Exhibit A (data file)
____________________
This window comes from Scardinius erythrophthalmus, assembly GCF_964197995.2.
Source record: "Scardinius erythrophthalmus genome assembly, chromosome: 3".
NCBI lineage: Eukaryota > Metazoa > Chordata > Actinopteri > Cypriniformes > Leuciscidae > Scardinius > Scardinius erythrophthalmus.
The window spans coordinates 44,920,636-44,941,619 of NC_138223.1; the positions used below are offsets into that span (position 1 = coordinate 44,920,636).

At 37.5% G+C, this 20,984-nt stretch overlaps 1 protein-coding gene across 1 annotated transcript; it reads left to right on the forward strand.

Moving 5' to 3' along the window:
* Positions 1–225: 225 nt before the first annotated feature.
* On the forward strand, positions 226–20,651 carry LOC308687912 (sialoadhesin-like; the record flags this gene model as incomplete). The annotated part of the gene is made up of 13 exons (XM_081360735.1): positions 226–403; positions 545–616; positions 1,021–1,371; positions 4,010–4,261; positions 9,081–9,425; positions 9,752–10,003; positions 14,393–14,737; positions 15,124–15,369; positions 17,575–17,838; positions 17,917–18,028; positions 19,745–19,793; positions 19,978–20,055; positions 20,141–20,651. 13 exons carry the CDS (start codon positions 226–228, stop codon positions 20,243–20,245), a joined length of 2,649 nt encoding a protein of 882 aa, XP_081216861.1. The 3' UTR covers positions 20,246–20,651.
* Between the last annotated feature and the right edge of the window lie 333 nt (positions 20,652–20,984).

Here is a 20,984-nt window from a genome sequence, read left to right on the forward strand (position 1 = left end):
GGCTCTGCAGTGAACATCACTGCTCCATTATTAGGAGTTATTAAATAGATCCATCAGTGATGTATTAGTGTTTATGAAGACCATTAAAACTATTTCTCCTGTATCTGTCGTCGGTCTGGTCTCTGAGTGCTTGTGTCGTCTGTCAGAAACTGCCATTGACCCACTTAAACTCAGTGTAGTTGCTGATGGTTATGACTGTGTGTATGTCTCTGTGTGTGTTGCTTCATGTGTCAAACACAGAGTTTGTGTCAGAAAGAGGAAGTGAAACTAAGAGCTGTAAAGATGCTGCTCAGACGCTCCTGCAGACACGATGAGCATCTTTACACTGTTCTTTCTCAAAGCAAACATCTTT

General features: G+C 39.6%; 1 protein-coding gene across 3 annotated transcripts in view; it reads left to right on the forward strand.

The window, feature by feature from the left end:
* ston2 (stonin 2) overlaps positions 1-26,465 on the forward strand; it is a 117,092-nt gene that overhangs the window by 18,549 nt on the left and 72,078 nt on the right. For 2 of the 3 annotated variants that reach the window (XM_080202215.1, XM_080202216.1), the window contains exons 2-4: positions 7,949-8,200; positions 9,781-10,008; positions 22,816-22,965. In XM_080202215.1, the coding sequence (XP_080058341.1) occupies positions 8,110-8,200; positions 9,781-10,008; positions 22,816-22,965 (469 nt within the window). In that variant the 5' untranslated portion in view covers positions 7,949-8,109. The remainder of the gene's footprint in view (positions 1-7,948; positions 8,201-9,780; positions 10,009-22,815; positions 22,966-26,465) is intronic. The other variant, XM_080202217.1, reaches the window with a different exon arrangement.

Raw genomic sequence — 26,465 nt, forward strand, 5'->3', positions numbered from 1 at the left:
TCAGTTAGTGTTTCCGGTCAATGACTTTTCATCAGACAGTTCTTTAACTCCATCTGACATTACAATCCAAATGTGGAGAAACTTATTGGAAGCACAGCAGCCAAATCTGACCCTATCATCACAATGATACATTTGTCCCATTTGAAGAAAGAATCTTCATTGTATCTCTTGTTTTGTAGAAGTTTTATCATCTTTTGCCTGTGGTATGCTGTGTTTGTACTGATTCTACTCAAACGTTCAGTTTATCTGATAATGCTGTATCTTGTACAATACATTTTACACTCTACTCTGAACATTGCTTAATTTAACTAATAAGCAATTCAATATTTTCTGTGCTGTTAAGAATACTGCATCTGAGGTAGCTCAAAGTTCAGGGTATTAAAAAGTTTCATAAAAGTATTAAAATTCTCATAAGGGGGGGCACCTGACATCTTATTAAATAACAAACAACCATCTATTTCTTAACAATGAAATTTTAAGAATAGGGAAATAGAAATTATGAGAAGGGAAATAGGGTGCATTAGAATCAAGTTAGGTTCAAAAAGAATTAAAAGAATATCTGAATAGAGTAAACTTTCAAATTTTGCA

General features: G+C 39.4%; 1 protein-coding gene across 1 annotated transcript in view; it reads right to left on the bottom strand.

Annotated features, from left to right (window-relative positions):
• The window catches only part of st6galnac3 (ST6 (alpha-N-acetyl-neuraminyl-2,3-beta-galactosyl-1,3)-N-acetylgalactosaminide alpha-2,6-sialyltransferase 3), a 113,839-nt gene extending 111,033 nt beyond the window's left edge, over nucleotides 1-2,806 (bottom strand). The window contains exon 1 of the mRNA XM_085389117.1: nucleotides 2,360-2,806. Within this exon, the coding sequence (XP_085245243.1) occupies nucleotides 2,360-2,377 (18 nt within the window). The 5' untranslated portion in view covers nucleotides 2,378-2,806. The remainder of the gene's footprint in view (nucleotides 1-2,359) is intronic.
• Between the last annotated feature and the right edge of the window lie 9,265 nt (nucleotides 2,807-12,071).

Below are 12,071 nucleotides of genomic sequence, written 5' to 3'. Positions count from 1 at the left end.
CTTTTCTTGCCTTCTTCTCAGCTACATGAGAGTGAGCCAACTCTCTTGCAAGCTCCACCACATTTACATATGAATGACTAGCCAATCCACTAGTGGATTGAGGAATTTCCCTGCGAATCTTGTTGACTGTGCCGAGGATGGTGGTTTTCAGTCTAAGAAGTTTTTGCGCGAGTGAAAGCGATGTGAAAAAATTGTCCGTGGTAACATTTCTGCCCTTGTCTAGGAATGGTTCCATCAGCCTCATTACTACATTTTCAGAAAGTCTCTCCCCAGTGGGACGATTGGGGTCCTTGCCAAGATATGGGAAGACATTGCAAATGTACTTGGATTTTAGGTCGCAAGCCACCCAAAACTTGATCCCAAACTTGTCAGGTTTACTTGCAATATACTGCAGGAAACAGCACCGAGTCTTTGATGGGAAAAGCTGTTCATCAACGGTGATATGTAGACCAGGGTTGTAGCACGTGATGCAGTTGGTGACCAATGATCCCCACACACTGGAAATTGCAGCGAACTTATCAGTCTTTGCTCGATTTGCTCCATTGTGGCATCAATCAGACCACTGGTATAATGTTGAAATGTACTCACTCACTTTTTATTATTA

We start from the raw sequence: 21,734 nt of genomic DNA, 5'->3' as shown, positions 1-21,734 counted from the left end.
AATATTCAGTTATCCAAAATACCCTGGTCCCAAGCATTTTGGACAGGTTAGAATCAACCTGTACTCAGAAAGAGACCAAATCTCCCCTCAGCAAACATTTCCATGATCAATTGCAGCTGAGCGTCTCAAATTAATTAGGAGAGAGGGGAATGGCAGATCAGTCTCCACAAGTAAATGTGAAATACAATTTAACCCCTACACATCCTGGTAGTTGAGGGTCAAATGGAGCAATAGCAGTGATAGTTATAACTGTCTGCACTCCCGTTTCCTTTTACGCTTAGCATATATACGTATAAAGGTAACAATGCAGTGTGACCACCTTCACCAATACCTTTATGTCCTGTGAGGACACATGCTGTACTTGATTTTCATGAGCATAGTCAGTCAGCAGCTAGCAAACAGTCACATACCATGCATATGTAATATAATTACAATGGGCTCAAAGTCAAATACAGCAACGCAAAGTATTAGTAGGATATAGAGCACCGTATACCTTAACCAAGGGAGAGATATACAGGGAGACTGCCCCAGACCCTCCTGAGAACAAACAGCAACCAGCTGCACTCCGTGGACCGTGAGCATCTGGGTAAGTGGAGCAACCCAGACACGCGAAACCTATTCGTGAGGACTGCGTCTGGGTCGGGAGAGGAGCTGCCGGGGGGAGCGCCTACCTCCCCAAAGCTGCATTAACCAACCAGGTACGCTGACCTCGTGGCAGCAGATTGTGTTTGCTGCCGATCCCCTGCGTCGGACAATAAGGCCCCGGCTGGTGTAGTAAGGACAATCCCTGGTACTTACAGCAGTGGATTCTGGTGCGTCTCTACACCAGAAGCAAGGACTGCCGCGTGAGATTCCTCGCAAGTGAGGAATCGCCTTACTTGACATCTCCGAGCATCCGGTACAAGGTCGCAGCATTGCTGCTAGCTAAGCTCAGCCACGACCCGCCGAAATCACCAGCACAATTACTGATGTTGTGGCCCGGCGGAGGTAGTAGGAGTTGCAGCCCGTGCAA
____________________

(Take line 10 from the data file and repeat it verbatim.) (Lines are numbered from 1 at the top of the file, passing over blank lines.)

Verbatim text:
Here is a 20,984-nt window from a genome sequence, read left to right on the forward strand (position 1 = left end):